As Thanksgiving is coming upon us, I take time to reflect on what is considered a traditional Thanksgiving dinner in my household. Mash potatoes and gravy, green bean casserole, yams with marshmallows, stuffing or dressing, and to go with the cranberries you need a turkey. I have never hunted turkey, as the local supermarket is so close and convenient. But with more and more chemicals and preservatives being added I am starting to give it some thought. Here are some of the things I considered when planning a turkey hunt.
The first thing to look into would be your state and local laws. (As an example, in Idaho where we are located. Turkey hunting starts September 15 and closes various times through October. There is a 2-turkey limit and you can shoot either sex.) Most of the information you need can be found in local hunting regulations or online through your local fish and wildlife website. Some important things to look for are areas that you can hunt, allowable methods of harvest, and if you can hunt toms, hens, or both.
Once you have looked over the rules, and know when and where next comes the how. The most common way to hunt turkey is by using a shotgun. Other less common weapons of choice are muzzleloaders or bows and arrows. No matter which weapon system you choose, make sure to familiarize yourself with it and get plenty of practice. It makes no sense to go to the field being inexperienced with your shotgun, muzzleloader, or bow. I also like to know and practice immediate action drills and field stripping, in case there is an issue. I would not want a simple mistake to ruin a day or weekend of time in the outdoors.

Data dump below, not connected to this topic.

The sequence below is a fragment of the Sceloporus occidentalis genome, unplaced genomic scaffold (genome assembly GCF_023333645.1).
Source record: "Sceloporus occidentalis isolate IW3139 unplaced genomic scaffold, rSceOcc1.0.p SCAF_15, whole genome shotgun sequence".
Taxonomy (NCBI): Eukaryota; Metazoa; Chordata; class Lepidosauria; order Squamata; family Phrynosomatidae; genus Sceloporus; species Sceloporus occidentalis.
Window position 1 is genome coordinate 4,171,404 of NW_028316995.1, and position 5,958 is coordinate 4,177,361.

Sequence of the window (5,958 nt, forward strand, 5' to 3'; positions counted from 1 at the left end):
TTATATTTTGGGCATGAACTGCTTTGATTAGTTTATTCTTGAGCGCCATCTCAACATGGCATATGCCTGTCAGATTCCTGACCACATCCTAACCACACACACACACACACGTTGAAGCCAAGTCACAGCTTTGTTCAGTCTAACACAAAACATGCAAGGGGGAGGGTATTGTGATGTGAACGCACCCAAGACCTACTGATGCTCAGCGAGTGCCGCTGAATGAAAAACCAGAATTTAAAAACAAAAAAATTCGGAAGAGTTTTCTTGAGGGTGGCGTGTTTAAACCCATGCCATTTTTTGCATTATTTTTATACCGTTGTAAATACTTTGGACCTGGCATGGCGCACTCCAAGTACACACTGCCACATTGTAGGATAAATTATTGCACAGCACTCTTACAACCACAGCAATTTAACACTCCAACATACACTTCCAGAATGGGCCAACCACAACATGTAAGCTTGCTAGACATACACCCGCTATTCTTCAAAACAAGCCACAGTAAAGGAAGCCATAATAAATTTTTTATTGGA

A little research on turkeys shows that turkeys do not have a great sense of smell but have great eyesight. So, you will need to find a place where you can sit still for a long period of time.
Warm clothing, Camo that matches the terrain, and a turkey call are common tools used. And the more you know the better. If you have time scout out the area before the season to see where you think the best place will be.
Here are some safety tips (recommended by Idaho Fish and Game) when you choose to go hunt or when in the outdoors in general during turkey hunting season.
1. Positively identify your target.
2. Assume every noise and movement is another hunter.
3. Never stalk a turkey or turkey sound.
4. Don’t wear red, white, or blue.
5. Protect your back.
6. Shout “Stop” to alert approaching hunters.
7. Make your position known to other hunters.
8. Preselect a zone of fire.
9. Choose safe, ethical hunting companions.
10. Practice courtesy and self-control at all times.
What have you found is the best way to hunt for turkey?
Good luck and stay safe.